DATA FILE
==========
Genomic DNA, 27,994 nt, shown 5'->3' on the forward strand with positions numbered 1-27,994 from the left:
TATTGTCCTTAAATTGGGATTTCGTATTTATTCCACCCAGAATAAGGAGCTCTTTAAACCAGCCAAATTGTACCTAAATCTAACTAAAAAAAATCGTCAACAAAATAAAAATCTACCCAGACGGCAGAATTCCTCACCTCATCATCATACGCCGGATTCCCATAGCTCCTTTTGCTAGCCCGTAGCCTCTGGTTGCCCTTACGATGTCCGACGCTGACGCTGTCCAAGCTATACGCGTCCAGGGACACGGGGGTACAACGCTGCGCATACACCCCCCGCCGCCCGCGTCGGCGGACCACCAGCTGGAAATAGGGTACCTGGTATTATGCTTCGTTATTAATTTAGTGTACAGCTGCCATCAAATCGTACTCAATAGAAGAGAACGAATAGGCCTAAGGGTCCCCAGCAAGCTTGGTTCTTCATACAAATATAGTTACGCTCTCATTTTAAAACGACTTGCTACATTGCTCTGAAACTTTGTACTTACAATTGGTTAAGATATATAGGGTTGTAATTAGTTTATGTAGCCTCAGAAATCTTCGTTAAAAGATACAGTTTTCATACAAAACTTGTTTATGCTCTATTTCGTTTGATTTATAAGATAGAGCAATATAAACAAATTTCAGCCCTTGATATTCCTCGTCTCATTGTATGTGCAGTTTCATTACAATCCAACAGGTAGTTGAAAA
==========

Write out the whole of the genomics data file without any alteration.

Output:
Genomic DNA, 27,994 nt, shown 5'->3' on the forward strand with positions numbered 1-27,994 from the left:
TATTGTCCTTAAATTGGGATTTCGTATTTATTCCACCCAGAATAAGGAGCTCTTTAAACCAGCCAAATTGTACCTAAATCTAACTAAAAAAAATCGTCAACAAAATAAAAATCTACCCAGACGGCAGAATTCCTCACCTCATCATCATACGCCGGATTCCCATAGCTCCTTTTGCTAGCCCGTAGCCTCTGGTTGCCCTTACGATGTCCGACGCTGACGCTGTCCAAGCTATACGCGTCCAGGGACACGGGGGTACAACGCTGCGCATACACCCCCCGCCGCCCGCGTCGGCGGACCACCAGCTGGAAATAGGGTACCTGGTATTATGCTTCGTTATTAATTTAGTGTACAGCTGCCATCAAATCGTACTCAATAGAAGAGAACGAATAGGCCTAAGGGTCCCCAGCAAGCTTGGTTCTTCATACAAATATAGTTACGCTCTCATTTTAAAACGACTTGCTACATTGCTCTGAAACTTTGTACTTACAATTGGTTAAGATATATAGGGTTGTAATTAGTTTATGTAGCCTCAGAAATCTTCGTTAAAAGATACAGTTTTCATACAAAACTTGTTTATGCTCTATTTCGTTTGATTTATAAGATAGAGCAATATAAACAAATTTCAGCCCTTGATATTCCTCGTCTCATTGTATGTGCAGTTTCATTACAATCCAACAGGTAGTTGAAAA